Tag Archives: National Institute on Alcohol Abuse and Alcoholism

A Healthy Me, Is Drug Free!

Khadijah Lee|

ST.THOMAS-The University of the Virgin Islands St. Thomas Campus took part in the international drug and alcohol abuse campaign, Red Ribbon Week, on Oct. 21-25.

According to the DrugRDumb website, Red Ribbon Week is the oldest and largest drug prevention campaign in the country.  The ultimate goal of the campaign is to promote a drug free America. Colleges have joined the cause as they celebrated this notorious battle against drug.

Colleges are one of the most common places where drugs, such as alcohol and other substances can be found. The National Institute on Alcohol Abuse and Alcoholism found statistical evidence that shows about four out of five college students consume alcohol.

To extinguish this alarming statistic, especially in UVI, the St. Thomas campus participated in a week of events that promoted a drug-free life. Activities such as poster presentations, Red Ribbon decorative competitions between dormitories, promissory drug free signings, and Open Mic night were implemented to get the students involved.

Counselors like Ms. Dahlia Stridiron greeted students in the hallway of the Classroom Administration Building encouraging students to pledge to a drug free “week.”

“It is impossible to get students to completely stop drinking for the rest of their college lives but I was more than willing to make the pledge,” Clement Browne, a biology major, said.

Lesa Royer, a resident assistant of the Middle Dormitory, said “I have collected an estimate of 100 students who pledged to be drug free. As fun little prizes, cups and double sided eraser pencils were given out.”

The dorms also participated in decorating their dorms showing Red Ribbon Week spirit. Dorm decorations included poster murals by West Hall Dormitory and red painted rocks, which formed the shape of a ribbon by the Middle Dormitory. In first place was the East Dormitory, which was adorned with red ribbon posters, streamers and balloons.

“East Dorm definitely brought the competition and creativity. Their dorm was awesome,” Royer exclaimed.

Pass the Bottle and Party Up

Effects of drinking on college students

Nalie Frederick|

ST. THOMAS– According to National Institute on Alcohol Abuse and Alcoholism (NIAAA) “about four out of five college students drink alcohol.”  In the Virgin Islands the legal age to consume alcoholic beverages is 18. As a result, a college freshman in the VI is allowed to purchase alcohol compared to a student in the United States who would have to wait until he or she is 21.

Due to the lenient drinking laws in the Virgin Islands, it is not the local college students that abuse the right to drink, but the foreigners coming from areas with strict laws against drinking, Jill wagner said.   All college students are affected by drinking whether they consume alcohol or not.

Many students between the ages of 18-24 consume alcohol and put themselves and others at risk for unintentional death.

Karence DeCosta, better known as Miss St. Thomas Carnival Queen in 2009, died in a car accident after her graduation celebration from the Charlotte Amalie High School. She died more than a month into her reign as queen.  It was suspected, but never confirmed, that alcohol was involved.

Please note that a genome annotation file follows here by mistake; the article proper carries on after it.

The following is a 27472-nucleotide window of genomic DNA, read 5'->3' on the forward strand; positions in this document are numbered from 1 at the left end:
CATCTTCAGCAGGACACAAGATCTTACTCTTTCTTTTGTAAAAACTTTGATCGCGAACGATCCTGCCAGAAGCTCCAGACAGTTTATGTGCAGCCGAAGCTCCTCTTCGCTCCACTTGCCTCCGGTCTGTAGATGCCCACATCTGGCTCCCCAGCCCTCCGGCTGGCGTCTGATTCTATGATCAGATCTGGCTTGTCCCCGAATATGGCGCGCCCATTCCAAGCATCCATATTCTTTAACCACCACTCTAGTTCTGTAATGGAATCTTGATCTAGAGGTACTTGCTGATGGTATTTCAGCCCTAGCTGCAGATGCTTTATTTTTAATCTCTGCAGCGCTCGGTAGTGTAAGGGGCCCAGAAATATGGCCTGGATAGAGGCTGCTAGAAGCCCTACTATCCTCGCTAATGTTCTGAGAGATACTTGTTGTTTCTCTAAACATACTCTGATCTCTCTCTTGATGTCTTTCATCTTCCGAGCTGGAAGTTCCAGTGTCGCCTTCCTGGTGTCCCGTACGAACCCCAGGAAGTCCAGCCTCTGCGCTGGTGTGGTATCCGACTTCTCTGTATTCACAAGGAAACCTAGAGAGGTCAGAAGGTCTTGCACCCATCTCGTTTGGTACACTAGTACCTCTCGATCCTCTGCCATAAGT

Many students consume alcohol and are not fully prepared for the worse outcome of the situation. According to NIAAA, about 25 percent of college students report academic consequences of their drinking including missing class, falling behind, doing poorly on exams or papers and receiving lower grades overall.

Drunk smiley LadyofHats
Drunk smiley
LadyofHats

College drinking can result in termination from the campus and even worse, students can be restricted from the school property. Females who drink excessively are at risk of being assaulted and/or abused in their vulnerable state. The NIAAA states that more than 97,000 students between the ages of 18 and 24 are victims of alcohol-related sexual assault or date rape and 599,000 students between the ages of 18 and 24 receive unintentional injuries while under the influence of alcohol.

While a vast majority of students do consume alcohol, not everyone does. “Joining groups such as brothers with a cause, sister to sister and SGA can help students refrain from alcohol” College senior Shana Gilbert said. 

Every college student needs to be aware that alcoholism is a disease. Alcohol is considered the gateway drug that leads to the use of other drugs and paves the way for addiction. The university offers a nurse and counselor that students can meet with to discuss their drinking issues and get help. Students may think they’re too young to be an alcoholic, but anyone constantly abusing alcohol is an alcoholic.

On St. Thomas, many college students attended the Metropolis Night Club due to its close proximity to the campus and its infamous “free all night” specials on Tuesdays. This made it easy for students to abuse the substance and drink excessively.  However, the club was shut down due to a consistency of violence and criminal activity.

“I do not drink and am not for drinking because it destroys the body, but I would advise those students who drink to be responsible and stay away from the campus when they do consume alcohol” freshman Paulita said.  Paulita is a mature student who lived on the island most of her life and supports alcohol awareness.

Drinking alcohol is not the problem, abusing the privilege is. If, as a college student, you feel the need or desire to drink, drink responsibly.